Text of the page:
Bambi Lake was a performer who sprung out of the Cockettes, the radical, gay, hippie performance troupe, and the Angels of Light, the free-theater child of the Cockettes. She was a San Francisco-of-yesterday fixture who persevered into the new millennium and established herself as an actress, street-level poet, and chanteuse.
After a brief hospitalization at Zuckerberg Hospital, she peacefully passed away at a Pacifica hospice on November 4, 2020. She was 70 years old. The cause was cancer, her piano accompanist and longtime friend, Birdie Bob Watt, said.
When reflecting on her passing, Henry Rollins from the band Black Flag said, “Bambi Lake was a true sweetheart and an absolute rebel. She lived in love and courage.”
Bambi was born in Palo Alto, California, on October 20, 1950. She was the fourth of eight children. Her father, John Purcell, worked in construction, and her mother, Francis Lorraine Mulcahy, was a secretary. She attended Sequoia High School in Redwood City. From an early age, she knew she was destined to perform and often said that she survived high school by plunging herself into the never-ending whirl of local theater.
The first play she acted in was Brigadoon at Sequoia High School. In 1965, her childhood friend and future choreographer, Tony Ortega, helped get her cast in the original Broadway production of Oliver. Even though she only performed in the chorus, Oliver planted seeds of what her life was to become.
After studying theater at Cañada Junior College, in 1970, she met future Cockette piano player Peter Mintun, who picked her up hitchhiking. He told her about a new merry band of hippies, and the next thing she knew, she was at a Cockette rehearsal. The Cockette’s founder, Hibiscus, took her under his wing, and together they became Angels of Light.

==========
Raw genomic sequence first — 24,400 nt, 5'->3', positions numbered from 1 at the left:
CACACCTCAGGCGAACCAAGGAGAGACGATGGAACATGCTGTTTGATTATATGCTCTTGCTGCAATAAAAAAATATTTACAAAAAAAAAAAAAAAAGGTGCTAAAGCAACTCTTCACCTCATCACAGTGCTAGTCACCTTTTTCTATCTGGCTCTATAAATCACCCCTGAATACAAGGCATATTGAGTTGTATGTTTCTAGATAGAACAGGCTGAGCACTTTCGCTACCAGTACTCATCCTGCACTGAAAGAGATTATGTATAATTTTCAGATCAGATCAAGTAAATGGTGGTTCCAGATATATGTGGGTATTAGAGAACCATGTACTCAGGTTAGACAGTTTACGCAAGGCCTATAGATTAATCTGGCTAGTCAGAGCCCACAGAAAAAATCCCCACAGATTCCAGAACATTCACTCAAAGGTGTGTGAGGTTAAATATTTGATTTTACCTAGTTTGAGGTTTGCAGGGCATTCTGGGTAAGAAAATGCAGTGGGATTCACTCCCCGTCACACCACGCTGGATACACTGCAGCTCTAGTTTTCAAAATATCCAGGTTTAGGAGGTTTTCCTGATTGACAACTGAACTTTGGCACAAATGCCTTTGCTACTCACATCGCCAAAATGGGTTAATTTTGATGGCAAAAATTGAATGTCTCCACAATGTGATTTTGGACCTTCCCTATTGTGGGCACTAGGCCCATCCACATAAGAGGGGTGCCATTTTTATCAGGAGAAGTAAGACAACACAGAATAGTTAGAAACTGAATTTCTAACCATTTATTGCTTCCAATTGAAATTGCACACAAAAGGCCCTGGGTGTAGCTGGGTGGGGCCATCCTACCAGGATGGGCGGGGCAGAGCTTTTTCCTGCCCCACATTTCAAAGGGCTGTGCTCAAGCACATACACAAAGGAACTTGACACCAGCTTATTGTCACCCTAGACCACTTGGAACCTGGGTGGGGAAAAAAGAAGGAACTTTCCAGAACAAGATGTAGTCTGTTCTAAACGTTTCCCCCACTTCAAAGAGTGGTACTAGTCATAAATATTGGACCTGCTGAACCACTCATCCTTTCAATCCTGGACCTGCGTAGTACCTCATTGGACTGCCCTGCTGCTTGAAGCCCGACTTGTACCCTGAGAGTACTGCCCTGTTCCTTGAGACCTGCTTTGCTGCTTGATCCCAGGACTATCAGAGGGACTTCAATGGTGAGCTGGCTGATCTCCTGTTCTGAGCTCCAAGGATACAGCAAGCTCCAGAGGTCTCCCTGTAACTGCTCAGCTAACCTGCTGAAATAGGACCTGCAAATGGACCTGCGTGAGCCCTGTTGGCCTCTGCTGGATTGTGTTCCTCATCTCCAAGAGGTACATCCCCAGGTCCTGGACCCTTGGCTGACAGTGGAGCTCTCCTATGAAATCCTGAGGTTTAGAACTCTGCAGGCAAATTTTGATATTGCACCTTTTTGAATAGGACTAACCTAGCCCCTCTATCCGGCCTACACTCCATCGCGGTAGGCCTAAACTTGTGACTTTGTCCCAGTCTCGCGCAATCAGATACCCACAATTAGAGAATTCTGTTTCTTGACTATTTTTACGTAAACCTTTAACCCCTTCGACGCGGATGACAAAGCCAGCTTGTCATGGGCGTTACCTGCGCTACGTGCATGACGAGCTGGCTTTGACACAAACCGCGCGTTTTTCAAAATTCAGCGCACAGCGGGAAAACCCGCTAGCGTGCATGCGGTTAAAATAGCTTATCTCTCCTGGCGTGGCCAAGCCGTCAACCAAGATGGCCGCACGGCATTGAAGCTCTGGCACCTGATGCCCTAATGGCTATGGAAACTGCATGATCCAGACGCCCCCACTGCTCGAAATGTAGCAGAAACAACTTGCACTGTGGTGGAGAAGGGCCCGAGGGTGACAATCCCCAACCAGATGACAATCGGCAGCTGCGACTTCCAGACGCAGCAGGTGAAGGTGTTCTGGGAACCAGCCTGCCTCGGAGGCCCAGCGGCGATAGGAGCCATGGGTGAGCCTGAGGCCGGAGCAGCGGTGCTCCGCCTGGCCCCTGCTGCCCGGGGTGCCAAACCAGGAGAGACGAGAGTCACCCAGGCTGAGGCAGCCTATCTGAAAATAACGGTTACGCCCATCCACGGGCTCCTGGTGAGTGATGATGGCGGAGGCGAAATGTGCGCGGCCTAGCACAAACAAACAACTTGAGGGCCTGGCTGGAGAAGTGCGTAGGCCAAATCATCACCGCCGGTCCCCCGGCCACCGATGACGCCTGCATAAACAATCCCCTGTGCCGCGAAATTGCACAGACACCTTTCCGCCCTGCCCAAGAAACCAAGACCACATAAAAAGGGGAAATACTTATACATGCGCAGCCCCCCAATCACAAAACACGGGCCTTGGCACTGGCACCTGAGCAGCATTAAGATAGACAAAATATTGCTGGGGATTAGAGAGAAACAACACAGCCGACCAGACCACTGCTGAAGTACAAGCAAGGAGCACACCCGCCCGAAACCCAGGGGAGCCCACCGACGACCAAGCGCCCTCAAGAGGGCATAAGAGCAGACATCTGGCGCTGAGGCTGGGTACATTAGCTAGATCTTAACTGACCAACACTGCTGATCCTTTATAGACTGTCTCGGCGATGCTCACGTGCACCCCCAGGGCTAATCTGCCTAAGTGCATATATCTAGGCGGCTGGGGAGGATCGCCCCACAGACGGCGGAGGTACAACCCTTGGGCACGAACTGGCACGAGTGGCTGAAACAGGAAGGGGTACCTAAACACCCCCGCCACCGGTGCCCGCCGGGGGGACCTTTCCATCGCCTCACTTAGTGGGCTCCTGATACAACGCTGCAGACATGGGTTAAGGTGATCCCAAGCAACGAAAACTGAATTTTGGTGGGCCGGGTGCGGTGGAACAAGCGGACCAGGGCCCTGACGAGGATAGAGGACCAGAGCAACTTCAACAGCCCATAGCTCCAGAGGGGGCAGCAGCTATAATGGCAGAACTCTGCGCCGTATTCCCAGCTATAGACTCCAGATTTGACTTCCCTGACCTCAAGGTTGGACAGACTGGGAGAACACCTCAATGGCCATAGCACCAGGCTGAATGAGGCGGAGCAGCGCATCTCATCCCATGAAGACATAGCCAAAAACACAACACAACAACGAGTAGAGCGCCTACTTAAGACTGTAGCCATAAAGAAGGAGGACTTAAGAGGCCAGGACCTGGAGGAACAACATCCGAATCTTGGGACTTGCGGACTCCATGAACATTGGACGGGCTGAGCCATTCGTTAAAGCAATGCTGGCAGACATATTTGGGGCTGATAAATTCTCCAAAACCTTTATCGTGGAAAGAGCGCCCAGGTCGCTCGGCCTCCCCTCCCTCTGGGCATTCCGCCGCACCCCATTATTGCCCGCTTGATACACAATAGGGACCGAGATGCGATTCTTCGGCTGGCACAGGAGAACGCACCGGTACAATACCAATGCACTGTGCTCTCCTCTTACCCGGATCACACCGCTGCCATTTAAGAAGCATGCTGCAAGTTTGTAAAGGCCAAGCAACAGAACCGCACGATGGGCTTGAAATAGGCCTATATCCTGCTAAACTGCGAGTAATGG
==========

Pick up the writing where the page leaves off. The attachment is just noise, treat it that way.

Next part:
Bambi’s first play with the Angels of Light was Whatever Happened to Baby Jesus?, a combination of the Biblical nativity story and The Little Match Girl. She sang "Ariel’s Song" from The Tempest, and Good Times magazine ran a photo of her. She went on to be the leading lady whenever Hibiscus asked her to be in his next play.
In 1973, Hibiscus called her to perform in The Enchanted Miracle in London. After the play's run, she stayed in London for a year, and when Hibiscus called again, she left to Provincetown to perform in Razzamatazz. With Hibiscus, her understanding of herself expanded.
In her 1996 book, The Unsinkable Bambi Lake, co-written with Alvin Orloff, she wrote, "A pattern was starting. I was the melancholy note in the sea of giddiness." When she sang "Kiss Me" from the Marilyn Monroe movie Niagara, she realized that some singers are better at singing sad songs.
Later that year, she returned to Europe and made Berlin her home. At this time, Bambi (born John Purcell) started taking hormones and, before she knew it, became who she always knew she was. She returned to San Francisco in 1978 and threw herself into San Francisco’s fledgling punk scene. She sang with the all-female band VS and went on to tour Europe with The Stranglers. Upon her return, she realized that she was too sensitive to be a punk rocker. She went back to her roots and continued acting.
In the 1980s, she began writing poetry and putting her words to music. Her best-known song, the autobiographical “The Golden Age of Hustlers,” is performed all over the world. In it, she laments, “It’s hard to find someone you can trust amidst the rhinestone and the rust.”
Despite being down and out, she sang sad songs on stages of all sizes all over San Francisco for more than 50 years and released her debut album, My Glamourous Life as a Broadway Hostess, in 2005. In a 2020 interview, she said her greatest talent was “making people cry.” Her voice was fierce and filled with enchanting melancholy.
After a brief hiatus, she launched a comeback in 2016 following her documentary, Sticks and Stones, directed by Silas Howard. Her last public performance was as part of the cast of Cockettes Are Golden: A 50th Anniversary Celebration, Jan. 4, 2020 at the Victoria Theatre in San Francisco.
It was a fitting end to a chanteuse who bared it all, wore her heart on her sleeve, inspired many, and always left audiences wanting more.